Children & Fear of Dogs
4 mins read

Children & Fear of Dogs

You just met another mom who has a little girl the same age as yours who happens to live in your neighborhood. She invites you and your daughter over. You are both excited about the prospect of making new friends. That is, until you both see that they have a dog. Your daughter is now hiding behind your legs, and not having a dog yourself, you are not quite sure what to do.

Fear in Child

If your child has been bitten or attacked by a dog in the past, it’s pretty easy to figure out why he might be afraid of dogs. But if your child has not had any negative experiences with dogs and is afraid of them anyway, it’s probably because of a fear of the unknown and the unexpected, Linda P. Case of the University of Illinois College of Veterinary Medicine told WebMD. This type of fear is typical in some children who are never around dogs. Another reason your child may be afraid could be that you told him to be careful around strange dogs — sound advice but scary nevertheless.

Fear in Dog

The behavior of little kids can also be scary to a dog. Little kids tend to stare at a dog at eye level, scream and yell, run erratically and flail their arms, certified pet trainer Renee Payne described to WebMD. This behavior makes the dog’s behavior less than friendly. The trick is to get your child and the dog to have a meeting of the minds.

Pack Animals

Dogs are pack animals that establish hierarchy. They sometimes knock kids down or give them a bite to dominate. Teach your child the warning signs a dog exhibits, such as growling or baring teeth. Your child should stop what she is doing at that moment. Otherwise, the dog is likely to bite. If this is your dog, you need to put the dog in its place by making it submit to you. This lets the dog know that it can’t dominate your child. If this is someone else’s dog, remove your child from the situation.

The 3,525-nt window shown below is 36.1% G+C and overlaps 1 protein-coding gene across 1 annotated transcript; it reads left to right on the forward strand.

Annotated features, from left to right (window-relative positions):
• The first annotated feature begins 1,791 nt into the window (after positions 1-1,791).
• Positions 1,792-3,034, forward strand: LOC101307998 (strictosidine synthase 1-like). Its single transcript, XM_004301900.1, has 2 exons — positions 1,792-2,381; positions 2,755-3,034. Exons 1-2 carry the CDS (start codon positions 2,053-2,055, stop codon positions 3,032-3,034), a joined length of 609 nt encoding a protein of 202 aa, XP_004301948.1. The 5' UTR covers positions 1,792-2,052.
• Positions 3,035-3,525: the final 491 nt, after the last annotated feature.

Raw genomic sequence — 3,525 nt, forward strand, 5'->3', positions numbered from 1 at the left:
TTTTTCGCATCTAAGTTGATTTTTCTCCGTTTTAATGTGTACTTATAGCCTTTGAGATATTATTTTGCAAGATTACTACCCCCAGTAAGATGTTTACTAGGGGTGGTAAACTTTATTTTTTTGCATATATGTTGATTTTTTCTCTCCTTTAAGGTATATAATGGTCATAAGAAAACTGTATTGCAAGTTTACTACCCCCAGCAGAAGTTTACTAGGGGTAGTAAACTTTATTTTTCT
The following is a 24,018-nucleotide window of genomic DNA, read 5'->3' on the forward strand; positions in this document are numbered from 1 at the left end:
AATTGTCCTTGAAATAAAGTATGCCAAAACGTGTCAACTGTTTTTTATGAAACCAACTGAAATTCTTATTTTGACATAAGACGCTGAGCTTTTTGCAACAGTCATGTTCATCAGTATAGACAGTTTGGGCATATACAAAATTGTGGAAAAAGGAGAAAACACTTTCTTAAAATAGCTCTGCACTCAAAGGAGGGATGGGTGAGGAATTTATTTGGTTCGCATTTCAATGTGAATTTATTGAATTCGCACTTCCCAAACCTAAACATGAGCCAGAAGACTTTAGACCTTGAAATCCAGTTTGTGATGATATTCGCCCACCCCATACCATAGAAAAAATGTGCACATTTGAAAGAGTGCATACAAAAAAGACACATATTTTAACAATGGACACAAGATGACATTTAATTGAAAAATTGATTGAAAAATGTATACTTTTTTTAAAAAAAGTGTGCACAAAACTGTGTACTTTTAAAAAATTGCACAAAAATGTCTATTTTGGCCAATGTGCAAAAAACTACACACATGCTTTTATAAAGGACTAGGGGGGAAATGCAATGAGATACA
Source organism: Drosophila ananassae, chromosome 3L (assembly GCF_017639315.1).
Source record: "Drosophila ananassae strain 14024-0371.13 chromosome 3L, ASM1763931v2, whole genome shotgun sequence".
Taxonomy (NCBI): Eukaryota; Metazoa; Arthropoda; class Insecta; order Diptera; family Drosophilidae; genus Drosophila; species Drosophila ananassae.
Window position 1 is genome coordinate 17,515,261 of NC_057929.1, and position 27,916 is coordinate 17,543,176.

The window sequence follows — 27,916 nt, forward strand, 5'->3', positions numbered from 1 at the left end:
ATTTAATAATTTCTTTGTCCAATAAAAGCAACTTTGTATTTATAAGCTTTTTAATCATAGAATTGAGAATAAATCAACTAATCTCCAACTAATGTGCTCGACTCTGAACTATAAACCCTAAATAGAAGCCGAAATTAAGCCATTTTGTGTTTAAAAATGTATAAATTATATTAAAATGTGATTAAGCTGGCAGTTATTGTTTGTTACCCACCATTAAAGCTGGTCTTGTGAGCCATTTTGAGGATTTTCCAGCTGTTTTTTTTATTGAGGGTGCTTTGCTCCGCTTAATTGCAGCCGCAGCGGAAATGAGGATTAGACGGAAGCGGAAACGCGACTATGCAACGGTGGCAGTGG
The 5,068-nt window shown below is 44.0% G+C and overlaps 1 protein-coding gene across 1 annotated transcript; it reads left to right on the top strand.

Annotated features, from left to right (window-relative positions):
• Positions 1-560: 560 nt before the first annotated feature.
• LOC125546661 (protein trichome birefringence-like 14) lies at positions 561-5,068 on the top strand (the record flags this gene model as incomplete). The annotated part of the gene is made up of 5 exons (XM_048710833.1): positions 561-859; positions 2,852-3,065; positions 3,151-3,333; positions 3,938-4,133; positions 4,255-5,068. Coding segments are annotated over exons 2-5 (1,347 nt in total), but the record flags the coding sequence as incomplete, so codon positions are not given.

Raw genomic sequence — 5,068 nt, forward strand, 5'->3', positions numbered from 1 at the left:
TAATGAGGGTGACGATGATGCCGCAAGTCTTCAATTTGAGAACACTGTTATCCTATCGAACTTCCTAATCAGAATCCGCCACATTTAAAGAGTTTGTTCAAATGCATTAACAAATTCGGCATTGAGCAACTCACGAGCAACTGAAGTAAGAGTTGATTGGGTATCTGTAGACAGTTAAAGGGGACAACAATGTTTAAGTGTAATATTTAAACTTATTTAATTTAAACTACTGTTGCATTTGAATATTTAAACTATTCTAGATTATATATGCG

Helping Your Child

Accept that your child is afraid of dogs. Then make sure you are not making the problem worse by warning about the dog biting, for example. Desensitize your child by looking at pictures of dogs, by going to a pet store and looking at dogs and by going to a park where dogs are playing. Don’t force your child to do anything; rather, let him go at his own pace. The first dog your child should meet is a relaxed, mellow, older dog. In a matter-of-fact way, let your child touch the dog’s body. Stay away from the head at the start because that is more intimidating to a child, says Payne. Tell your child that the dog wants to sniff him and maybe even give him a kiss (a lick). Teach your child to respect the dog and never to pull its tail or hit it. Of course, you still need to reinforce the importance of never approaching a strange dog without first asking whether it’s OK.

Trying Out a Dog

Take your child to a dog rescue center. The two of you may be able to volunteer to take a dog for a short walk or simply sit with, pet and brush a dog. Explain to the volunteers that you need a mellow dog for your child. Your child may get to the point where she feels comfortable enough to foster the dog for a weekend. You may wind up with a permanent furry friend, though, if you take that approach.

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